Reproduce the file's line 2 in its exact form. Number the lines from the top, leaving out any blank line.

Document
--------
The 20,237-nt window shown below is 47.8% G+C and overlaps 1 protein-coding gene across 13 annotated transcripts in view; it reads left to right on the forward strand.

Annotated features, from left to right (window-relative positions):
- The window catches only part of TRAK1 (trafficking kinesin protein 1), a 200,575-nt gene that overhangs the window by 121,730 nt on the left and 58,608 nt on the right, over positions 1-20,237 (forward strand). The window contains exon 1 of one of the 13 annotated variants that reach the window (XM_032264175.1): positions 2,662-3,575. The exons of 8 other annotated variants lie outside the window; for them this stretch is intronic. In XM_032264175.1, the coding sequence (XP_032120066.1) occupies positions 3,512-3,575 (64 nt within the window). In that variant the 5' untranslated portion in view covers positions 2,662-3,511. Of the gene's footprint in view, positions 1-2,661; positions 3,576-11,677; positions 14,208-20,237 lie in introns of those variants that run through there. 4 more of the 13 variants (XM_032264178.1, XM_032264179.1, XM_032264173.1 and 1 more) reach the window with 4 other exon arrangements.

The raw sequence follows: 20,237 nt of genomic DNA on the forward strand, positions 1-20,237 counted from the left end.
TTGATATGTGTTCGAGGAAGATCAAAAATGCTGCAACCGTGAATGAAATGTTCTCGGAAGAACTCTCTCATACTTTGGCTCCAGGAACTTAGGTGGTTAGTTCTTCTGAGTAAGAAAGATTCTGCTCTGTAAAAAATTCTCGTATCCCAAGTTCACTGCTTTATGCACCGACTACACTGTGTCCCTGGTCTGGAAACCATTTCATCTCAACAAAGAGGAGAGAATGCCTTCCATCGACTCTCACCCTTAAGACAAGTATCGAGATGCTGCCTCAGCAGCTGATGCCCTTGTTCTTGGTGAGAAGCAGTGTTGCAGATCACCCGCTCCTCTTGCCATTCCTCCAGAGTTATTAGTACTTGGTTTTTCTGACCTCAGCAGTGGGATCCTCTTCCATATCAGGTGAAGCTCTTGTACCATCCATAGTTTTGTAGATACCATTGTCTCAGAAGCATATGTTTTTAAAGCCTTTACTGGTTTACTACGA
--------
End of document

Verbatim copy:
Annotated features, from left to right (window-relative positions):